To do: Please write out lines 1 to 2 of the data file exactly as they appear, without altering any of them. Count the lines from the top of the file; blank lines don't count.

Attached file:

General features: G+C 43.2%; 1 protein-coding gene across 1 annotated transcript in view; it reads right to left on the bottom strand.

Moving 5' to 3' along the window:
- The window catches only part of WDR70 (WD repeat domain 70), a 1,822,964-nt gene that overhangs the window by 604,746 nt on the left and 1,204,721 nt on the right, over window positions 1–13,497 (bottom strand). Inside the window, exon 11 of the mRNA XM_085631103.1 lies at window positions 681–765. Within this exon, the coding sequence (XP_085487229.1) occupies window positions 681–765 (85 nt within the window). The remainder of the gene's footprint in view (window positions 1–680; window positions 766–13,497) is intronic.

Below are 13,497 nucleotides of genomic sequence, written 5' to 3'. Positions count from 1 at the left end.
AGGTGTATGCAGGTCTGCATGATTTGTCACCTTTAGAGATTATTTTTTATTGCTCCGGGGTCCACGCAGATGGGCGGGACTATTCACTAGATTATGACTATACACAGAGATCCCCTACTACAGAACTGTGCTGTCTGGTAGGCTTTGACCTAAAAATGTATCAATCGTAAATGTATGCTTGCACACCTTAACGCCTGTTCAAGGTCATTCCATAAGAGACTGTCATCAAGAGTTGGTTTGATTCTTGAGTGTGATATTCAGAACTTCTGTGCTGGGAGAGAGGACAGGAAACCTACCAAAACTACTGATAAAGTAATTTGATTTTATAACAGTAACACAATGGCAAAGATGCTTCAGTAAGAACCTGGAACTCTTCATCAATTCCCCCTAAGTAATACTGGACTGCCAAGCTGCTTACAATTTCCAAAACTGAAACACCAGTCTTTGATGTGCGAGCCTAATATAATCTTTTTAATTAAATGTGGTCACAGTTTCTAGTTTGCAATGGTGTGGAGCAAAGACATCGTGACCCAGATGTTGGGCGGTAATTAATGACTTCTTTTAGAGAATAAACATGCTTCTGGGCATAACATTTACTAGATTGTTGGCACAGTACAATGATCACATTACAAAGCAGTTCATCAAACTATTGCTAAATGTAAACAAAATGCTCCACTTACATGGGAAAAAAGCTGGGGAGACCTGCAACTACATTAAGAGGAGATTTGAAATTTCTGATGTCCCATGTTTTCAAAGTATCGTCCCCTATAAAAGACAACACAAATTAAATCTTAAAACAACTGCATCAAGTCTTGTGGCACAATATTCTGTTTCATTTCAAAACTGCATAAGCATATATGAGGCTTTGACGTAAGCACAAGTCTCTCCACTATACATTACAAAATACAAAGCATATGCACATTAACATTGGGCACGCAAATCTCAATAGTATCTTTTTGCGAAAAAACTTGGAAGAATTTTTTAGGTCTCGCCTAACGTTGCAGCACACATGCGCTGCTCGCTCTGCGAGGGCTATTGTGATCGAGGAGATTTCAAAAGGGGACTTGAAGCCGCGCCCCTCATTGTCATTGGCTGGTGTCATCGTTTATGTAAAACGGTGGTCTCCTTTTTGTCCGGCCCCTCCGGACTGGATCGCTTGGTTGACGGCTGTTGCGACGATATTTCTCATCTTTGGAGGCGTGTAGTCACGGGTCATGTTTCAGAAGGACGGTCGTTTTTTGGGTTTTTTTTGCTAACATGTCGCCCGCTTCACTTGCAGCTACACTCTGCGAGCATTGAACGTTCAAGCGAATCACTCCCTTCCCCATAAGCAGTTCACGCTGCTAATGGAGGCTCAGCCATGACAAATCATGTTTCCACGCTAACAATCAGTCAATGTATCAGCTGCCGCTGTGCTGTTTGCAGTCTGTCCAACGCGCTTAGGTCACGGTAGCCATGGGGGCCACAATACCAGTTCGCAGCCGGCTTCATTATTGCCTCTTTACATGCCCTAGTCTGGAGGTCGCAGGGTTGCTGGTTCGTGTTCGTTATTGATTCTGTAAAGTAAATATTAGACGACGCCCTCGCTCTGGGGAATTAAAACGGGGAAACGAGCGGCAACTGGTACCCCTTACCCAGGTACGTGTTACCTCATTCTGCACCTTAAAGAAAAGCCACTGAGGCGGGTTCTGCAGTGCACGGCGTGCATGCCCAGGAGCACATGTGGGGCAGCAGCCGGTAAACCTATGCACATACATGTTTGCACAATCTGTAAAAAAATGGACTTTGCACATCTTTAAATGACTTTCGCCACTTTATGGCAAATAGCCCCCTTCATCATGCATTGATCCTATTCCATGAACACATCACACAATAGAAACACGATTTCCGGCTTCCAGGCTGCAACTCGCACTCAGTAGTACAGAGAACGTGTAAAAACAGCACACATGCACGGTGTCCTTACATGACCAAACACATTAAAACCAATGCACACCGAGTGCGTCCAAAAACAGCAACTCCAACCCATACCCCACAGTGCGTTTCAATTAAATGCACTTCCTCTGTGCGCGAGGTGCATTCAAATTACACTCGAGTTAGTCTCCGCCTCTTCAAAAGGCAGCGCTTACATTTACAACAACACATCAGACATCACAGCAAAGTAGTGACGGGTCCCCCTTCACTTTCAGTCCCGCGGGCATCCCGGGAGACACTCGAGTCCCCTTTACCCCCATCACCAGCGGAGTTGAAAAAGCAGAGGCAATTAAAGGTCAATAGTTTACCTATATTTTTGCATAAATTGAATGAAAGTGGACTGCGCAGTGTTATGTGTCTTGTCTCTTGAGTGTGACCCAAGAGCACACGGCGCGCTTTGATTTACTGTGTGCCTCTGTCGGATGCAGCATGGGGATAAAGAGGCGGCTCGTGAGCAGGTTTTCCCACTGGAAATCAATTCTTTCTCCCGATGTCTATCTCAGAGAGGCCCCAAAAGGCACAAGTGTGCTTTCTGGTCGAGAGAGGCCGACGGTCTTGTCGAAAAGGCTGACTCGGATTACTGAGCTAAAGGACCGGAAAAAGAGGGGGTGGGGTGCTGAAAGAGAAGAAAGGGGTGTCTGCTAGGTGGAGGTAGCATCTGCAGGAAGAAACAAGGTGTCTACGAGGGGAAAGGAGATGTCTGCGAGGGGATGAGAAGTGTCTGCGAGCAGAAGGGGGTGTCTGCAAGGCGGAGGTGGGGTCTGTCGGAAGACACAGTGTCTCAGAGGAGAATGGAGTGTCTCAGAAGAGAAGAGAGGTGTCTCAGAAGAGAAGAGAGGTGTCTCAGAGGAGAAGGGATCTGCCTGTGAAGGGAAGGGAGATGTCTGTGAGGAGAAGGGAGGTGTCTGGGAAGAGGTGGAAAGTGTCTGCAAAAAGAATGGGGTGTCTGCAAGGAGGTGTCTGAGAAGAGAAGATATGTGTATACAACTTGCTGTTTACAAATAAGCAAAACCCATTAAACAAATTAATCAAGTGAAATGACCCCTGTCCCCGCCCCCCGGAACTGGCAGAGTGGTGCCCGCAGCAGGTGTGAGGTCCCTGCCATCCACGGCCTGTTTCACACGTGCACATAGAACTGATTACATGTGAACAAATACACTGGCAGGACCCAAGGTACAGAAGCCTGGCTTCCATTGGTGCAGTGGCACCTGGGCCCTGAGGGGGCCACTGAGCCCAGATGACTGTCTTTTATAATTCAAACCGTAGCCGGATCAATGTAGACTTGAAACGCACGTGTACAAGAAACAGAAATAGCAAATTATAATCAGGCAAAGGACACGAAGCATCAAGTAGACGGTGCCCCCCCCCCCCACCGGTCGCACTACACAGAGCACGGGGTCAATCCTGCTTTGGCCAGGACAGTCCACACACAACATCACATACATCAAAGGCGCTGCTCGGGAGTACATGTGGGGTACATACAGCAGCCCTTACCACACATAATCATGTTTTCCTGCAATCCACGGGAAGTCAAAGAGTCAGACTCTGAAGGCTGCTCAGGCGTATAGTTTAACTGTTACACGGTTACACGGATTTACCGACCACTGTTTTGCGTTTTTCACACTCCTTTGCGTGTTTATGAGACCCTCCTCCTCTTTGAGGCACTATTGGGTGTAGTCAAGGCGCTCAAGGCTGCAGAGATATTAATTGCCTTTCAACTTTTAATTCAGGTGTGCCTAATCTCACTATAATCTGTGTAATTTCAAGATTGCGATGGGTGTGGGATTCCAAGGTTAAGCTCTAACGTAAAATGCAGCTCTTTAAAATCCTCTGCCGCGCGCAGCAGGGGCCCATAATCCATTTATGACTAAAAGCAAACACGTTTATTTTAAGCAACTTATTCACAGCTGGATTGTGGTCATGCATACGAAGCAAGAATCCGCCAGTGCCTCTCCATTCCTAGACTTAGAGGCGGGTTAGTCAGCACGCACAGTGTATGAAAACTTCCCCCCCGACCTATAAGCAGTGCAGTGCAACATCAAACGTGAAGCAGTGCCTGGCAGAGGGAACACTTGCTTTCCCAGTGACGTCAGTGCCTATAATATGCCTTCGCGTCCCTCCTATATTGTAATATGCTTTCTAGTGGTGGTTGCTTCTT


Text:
General features: G+C 43.2%; 1 protein-coding gene across 1 annotated transcript in view; it reads right to left on the bottom strand.

Moving 5' to 3' along the window: